Doctors at a hospital accused of bullying its staff have told the NHS care regulator that they are too scared to report lapses in patient safety in case they end up facing disciplinary action.
The Guardian revealed earlier this week that West Suffolk hospital stands accused by its own medics of secrecy, bullying and intimidation after it demanded they take fingerprint tests in its effort to identify a whistleblower.
Senior staff have privately passed on serious concerns to the Care Quality Commission (CQC) about the behaviour of the trust’s leadership. They used confidential meetings with CQC inspectors, who visited twice in the autumn, to explain why they lack confidence in Steve Dunn, the trust’s chief executive, Dr Nick Jenkins, its medical director, and Sheila Childerhouse, who chairs the hospital’s board.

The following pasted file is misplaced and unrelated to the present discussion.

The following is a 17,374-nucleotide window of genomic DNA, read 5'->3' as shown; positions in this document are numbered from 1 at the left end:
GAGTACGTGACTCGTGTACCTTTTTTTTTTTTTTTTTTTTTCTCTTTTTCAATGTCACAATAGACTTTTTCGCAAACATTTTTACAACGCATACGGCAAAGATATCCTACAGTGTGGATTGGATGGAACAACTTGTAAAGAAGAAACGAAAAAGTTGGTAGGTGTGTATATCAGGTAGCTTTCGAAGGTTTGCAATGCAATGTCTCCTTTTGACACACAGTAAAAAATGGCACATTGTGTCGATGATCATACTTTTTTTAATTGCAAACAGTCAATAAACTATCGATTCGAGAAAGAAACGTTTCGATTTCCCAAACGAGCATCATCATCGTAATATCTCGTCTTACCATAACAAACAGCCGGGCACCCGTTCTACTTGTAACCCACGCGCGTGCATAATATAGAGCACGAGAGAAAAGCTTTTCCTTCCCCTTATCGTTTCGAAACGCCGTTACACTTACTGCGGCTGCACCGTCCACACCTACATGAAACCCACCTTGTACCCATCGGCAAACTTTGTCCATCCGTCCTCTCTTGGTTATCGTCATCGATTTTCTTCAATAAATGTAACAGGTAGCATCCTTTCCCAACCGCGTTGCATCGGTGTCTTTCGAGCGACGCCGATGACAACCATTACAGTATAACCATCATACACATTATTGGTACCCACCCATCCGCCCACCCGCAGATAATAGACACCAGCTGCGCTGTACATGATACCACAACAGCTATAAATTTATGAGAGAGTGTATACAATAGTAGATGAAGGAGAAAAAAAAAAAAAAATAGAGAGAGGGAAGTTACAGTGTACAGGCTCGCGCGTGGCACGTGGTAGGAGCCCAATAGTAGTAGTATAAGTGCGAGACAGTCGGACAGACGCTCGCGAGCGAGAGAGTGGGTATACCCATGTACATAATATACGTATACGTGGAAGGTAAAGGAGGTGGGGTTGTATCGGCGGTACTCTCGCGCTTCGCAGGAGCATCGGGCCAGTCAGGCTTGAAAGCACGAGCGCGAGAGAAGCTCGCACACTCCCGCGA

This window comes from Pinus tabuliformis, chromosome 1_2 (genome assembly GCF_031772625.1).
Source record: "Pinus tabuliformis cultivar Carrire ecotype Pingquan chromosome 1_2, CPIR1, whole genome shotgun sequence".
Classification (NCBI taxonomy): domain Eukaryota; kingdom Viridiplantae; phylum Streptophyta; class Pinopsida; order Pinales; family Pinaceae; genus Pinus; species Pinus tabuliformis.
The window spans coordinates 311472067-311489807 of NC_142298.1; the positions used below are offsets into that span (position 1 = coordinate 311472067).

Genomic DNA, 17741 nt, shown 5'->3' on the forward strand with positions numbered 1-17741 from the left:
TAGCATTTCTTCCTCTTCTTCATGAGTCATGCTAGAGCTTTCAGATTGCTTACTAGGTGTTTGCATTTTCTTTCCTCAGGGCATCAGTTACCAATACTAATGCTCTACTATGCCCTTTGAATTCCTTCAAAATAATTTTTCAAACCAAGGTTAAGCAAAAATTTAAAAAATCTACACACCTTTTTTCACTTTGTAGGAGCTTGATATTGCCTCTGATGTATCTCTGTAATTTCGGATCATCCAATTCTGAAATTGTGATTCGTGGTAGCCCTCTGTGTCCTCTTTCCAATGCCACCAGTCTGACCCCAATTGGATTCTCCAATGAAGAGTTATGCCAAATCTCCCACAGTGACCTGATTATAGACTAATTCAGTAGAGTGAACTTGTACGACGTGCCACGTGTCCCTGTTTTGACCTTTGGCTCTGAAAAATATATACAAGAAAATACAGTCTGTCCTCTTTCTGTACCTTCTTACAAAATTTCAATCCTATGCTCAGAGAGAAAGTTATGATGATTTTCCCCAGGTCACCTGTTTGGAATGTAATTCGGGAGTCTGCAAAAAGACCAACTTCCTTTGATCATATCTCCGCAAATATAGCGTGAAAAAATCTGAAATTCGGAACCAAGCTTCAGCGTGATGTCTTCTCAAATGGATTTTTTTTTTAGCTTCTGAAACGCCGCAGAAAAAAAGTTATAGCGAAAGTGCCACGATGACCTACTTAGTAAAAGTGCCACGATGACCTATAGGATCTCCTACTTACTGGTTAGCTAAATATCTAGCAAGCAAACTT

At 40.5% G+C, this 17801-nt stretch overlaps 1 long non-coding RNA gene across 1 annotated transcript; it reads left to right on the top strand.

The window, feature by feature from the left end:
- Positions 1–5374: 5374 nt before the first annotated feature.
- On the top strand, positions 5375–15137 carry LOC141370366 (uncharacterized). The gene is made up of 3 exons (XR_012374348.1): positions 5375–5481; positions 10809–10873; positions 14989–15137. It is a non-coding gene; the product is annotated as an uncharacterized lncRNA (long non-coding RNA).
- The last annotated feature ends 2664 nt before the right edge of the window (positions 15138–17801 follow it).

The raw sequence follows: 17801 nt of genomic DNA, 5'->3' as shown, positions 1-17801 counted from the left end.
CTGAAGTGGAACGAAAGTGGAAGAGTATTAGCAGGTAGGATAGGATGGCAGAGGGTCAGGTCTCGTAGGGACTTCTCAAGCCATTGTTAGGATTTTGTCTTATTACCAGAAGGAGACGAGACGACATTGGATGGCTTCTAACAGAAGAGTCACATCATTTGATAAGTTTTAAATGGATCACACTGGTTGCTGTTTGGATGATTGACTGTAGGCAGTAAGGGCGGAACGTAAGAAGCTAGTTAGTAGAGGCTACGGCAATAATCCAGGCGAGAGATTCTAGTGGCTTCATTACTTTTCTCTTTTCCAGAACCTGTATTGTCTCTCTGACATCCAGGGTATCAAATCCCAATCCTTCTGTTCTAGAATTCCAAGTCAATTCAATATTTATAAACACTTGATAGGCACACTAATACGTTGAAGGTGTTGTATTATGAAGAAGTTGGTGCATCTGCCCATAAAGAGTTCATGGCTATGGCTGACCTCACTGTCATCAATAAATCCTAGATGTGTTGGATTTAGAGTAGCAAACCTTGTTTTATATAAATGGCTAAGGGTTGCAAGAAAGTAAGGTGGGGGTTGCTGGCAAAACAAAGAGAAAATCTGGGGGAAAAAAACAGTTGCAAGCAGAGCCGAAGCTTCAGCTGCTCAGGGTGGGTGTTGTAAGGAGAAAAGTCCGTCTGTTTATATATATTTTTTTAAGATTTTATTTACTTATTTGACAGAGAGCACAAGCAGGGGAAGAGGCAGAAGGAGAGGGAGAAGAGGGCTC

The CQC is due to publish its report into the trust, including the performance of its leadership, in January.
“Staff are scared that they’ll face disciplinary action [if they raise concerns about patient safety],” said one doctor, who declined to be named.
“As a result of recent events I can’t imagine that anyone at the trust will feel comfortable to speak out or whistleblow in the future. I fear that any future patient safety concerns will not be expressed and will simply be brushed under the carpet.”
The trust demanded fingerprints and handwriting samples after a staff member wrote anonymously to the family of Susan Warby, who died in August 2018 after undergoing treatment at the hospital, which was investigated as a “serious incident”.
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Source: The Guardian, 11 December 2019